The Raising of Lazarus, 2007 (David Zwirner Gallery)
Chris Ofili’s familiar hits are brought together with his more mature recent works for the first time in a mid-career survey at the Tate Britain, London, through 16 May 2010. The collective effect of the show is a kaleidoscope of wild humor, brilliant color and raw energy. What is striking about the exhibition is its unique position within the growing contemporary canon: firstly, Ofili is unusual as a painter in a conceptual era, and, secondly, he is intensely concerned with the aesthetic. The paintings in this exhibition are richly ornamented; their surfaces are imaginatively constructed from such incongruous materials as elephant dung (Ofili’s signature), map pins and glitter. The paintings are structural and highly tactile, and the viewing experience is a sensory event. This perhaps most evident in The Upper Room, a collaboration with the architect David Adjaye to design an independent and enclosed viewing space. The audience is guided down a barely lit corridor into a dim, yet glittering chamber that enhances the spiritually of viewing paintings which reference both the Christian and Hindu faiths.
Mono Amarillo, The Upper Room, 1999-2000, © Courtesy Chris Ofili – Afroco and Victoria Miro Gallery
The aesthetic quality of all of Ofili’s work belies its interesting social, political and cultural commentary. For instance, on of the highlights is the arresting painting The Holy Virgin Mary. In the 1990s this piece bore the brunt of huge controversy sparked by Saatchi’s ‘Sensation’ exhibition held at the Royal Academy, London, and the Brooklyn Museum, New York, because of its conflation of religious and pornographic imagery. On its visit to New York the city’s mayor, Rudy Giuliani, contemptuously denounced it as “sick” and “disgusting”. Even Hilary Clinton, running for Senate at the time, had her say; feeling it was “not appropriate to punish” the Brooklyn Museum but nonetheless she found elements of the exhibit “deeply offensive” and announced she did not intend seeing the show.
Though incessantly accused of being blasphemous, the painting The Holy Virgin Mary seems more appropriately related to the Early Modern visual language for portraying the Virgin as a woman both fertile and humble in Madonna Lactans and Virgin of Humility. Equally it exists within Yoruba tradition of representing female divinities with pointed breasts and open vaginas. What-is-more, the purportedly “obscene” collage of vaginas lifted from pornographic magazines can ostensibly be compared with the vulva triangle featured so prolifically in prehistoric cave paintings. The character of the African goddess is repeated throughout the exhibition; the central concern of such depictions being both beauty and pleasure, and moreover, the stereotypical sexualisation and exocistism of the black female. From Foxy Roxy in the earlier galleries to the Afromuses, a series of fictional gendered portraits portraying women with radiant, jewel-like lips, the black features are exaggerated to the level of parody.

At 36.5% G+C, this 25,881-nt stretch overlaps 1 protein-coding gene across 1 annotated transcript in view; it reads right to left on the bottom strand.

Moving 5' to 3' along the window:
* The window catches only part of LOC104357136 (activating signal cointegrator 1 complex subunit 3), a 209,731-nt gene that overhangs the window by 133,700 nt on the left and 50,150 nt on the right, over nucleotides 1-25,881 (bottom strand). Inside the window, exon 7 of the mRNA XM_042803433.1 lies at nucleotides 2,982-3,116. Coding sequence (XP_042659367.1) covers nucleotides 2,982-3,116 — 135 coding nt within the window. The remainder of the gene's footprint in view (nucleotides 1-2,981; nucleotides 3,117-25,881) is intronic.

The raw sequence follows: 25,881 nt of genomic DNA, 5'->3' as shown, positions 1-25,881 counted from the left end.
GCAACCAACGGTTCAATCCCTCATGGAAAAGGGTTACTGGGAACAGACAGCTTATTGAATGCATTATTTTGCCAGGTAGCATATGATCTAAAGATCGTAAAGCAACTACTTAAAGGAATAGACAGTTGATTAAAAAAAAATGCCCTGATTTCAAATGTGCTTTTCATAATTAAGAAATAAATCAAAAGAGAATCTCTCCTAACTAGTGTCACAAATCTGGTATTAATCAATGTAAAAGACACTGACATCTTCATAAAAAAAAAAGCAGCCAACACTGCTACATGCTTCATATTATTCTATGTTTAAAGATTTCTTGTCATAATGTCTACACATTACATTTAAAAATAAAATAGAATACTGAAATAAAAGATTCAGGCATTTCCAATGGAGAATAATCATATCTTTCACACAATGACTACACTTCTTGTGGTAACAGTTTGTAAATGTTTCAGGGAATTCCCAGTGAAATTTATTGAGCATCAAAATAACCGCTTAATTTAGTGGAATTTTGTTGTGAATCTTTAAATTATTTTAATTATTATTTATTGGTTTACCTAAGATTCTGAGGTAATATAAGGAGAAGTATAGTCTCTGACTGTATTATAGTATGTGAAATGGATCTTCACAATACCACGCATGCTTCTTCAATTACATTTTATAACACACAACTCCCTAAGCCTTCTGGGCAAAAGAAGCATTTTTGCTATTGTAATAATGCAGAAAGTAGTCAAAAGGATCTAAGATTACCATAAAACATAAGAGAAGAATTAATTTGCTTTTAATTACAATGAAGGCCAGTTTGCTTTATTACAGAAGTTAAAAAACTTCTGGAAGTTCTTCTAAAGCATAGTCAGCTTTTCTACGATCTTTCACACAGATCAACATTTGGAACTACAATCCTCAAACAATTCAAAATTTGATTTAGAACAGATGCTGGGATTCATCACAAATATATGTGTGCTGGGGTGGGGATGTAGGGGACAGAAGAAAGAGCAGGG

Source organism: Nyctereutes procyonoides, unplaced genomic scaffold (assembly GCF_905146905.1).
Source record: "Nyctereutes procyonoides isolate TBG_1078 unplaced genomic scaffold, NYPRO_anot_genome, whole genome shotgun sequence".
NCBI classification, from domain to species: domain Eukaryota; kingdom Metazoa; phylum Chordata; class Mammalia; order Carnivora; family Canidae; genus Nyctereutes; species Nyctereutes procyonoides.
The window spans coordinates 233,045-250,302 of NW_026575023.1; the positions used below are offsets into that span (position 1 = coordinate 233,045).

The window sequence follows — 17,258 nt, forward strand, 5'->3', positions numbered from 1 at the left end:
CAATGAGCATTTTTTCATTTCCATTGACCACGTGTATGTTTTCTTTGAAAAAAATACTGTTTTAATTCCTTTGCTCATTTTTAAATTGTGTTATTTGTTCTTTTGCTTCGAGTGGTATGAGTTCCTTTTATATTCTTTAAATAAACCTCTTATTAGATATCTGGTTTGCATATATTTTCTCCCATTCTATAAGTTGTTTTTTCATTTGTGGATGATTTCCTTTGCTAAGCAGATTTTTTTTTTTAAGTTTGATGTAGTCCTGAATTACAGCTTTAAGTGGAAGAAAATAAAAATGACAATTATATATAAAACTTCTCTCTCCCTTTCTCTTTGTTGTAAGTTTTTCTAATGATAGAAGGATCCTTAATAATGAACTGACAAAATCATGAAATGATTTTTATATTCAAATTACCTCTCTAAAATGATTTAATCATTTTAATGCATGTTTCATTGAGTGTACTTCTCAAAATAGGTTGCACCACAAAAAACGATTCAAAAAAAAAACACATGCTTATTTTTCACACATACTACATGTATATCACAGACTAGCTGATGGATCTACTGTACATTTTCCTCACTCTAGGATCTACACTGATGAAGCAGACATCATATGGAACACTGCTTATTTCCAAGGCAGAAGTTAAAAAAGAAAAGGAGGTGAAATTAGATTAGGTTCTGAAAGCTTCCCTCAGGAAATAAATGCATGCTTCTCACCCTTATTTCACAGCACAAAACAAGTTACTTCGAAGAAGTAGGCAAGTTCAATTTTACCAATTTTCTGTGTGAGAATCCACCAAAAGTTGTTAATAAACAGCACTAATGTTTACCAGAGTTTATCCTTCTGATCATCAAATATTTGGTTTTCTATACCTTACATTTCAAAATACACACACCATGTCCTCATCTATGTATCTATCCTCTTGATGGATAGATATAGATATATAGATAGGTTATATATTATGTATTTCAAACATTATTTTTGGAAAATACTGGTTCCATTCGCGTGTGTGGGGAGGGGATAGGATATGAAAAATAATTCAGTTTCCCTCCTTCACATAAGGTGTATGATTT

What is patent is that Ofili’s ethnicity is almost exclusively the genesis of his wide cobweb of influences. More specifically it is his position as Black and British. Thus Ofili draws on such disparate visual sources as William Blake’s The Four and Twenty Elders Casting their Crowns before the Divine Throne, in his 1995 piece 7 Bitches Tossing their Pussies Before the Divine Dung; and blaxploitation movies and marvel action heroes in The Adoration of Captain Shithead and the Legend of the Black Stars, 1998. Consequently, Ofili’s oeuvre can be viewed as a political statement on whether one can reconcile the collective notion of Britishness with Blackness. He said, of The Holy Virgin, “It’s about stereotyping… it’s about caricature… And it’s about just being confused. “ Its about the reconciliation of many cultures within oneself and within the black community in Britain. Ofili demonstrates his sincerity and serious message, nevertheless, in extremely poignant images such as No Woman, No Cry. The piece is a compassionate tribute to Doreen Lawrence, mother of Stephen Lawrence the victim of a racist murder in 1993, which exposed the institutional racism of the Metropolitan police. Collaged photographs of the victim are visible in the dignified tears of the grieving mother.
Pimpin’ ain’t Easy (www.artinfo.com)